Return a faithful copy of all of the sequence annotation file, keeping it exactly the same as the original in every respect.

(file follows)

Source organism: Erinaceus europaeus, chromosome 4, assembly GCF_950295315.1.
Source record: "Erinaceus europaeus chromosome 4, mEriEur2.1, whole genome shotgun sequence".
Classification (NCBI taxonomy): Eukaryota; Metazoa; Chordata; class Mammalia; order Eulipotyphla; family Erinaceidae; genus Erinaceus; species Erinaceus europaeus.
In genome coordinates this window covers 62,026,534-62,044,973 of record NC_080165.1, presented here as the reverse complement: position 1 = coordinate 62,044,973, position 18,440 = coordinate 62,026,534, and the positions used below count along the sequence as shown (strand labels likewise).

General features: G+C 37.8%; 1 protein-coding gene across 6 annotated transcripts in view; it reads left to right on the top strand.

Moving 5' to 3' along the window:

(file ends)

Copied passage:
Source organism: Erinaceus europaeus, chromosome 4, assembly GCF_950295315.1.
Source record: "Erinaceus europaeus chromosome 4, mEriEur2.1, whole genome shotgun sequence".
Classification (NCBI taxonomy): Eukaryota; Metazoa; Chordata; class Mammalia; order Eulipotyphla; family Erinaceidae; genus Erinaceus; species Erinaceus europaeus.
In genome coordinates this window covers 62,026,534-62,044,973 of record NC_080165.1, presented here as the reverse complement: position 1 = coordinate 62,044,973, position 18,440 = coordinate 62,026,534, and the positions used below count along the sequence as shown (strand labels likewise).

General features: G+C 37.8%; 1 protein-coding gene across 6 annotated transcripts in view; it reads left to right on the top strand.

Moving 5' to 3' along the window: